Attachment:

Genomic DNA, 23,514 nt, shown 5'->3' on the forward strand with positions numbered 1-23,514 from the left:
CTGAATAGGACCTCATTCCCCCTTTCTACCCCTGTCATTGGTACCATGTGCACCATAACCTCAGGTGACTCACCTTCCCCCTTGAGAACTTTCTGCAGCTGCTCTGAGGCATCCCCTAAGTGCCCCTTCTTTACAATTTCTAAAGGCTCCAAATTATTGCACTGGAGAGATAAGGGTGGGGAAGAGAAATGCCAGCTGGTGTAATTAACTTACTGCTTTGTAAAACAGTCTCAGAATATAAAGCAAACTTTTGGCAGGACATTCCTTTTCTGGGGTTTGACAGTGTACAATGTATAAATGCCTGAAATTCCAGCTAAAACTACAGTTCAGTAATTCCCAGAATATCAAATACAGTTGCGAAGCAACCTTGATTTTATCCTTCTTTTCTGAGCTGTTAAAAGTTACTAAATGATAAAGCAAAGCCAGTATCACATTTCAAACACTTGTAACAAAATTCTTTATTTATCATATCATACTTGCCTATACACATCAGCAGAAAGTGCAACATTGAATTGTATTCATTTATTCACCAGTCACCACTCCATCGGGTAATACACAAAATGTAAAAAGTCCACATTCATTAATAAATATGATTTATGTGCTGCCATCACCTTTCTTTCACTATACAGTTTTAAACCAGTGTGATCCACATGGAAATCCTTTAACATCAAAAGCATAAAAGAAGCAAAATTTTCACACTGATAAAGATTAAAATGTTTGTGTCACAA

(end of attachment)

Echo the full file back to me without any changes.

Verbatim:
Genomic DNA, 23,514 nt, shown 5'->3' on the forward strand with positions numbered 1-23,514 from the left:
CTGAATAGGACCTCATTCCCCCTTTCTACCCCTGTCATTGGTACCATGTGCACCATAACCTCAGGTGACTCACCTTCCCCCTTGAGAACTTTCTGCAGCTGCTCTGAGGCATCCCCTAAGTGCCCCTTCTTTACAATTTCTAAAGGCTCCAAATTATTGCACTGGAGAGATAAGGGTGGGGAAGAGAAATGCCAGCTGGTGTAATTAACTTACTGCTTTGTAAAACAGTCTCAGAATATAAAGCAAACTTTTGGCAGGACATTCCTTTTCTGGGGTTTGACAGTGTACAATGTATAAATGCCTGAAATTCCAGCTAAAACTACAGTTCAGTAATTCCCAGAATATCAAATACAGTTGCGAAGCAACCTTGATTTTATCCTTCTTTTCTGAGCTGTTAAAAGTTACTAAATGATAAAGCAAAGCCAGTATCACATTTCAAACACTTGTAACAAAATTCTTTATTTATCATATCATACTTGCCTATACACATCAGCAGAAAGTGCAACATTGAATTGTATTCATTTATTCACCAGTCACCACTCCATCGGGTAATACACAAAATGTAAAAAGTCCACATTCATTAATAAATATGATTTATGTGCTGCCATCACCTTTCTTTCACTATACAGTTTTAAACCAGTGTGATCCACATGGAAATCCTTTAACATCAAAAGCATAAAAGAAGCAAAATTTTCACACTGATAAAGATTAAAATGTTTGTGTCACAA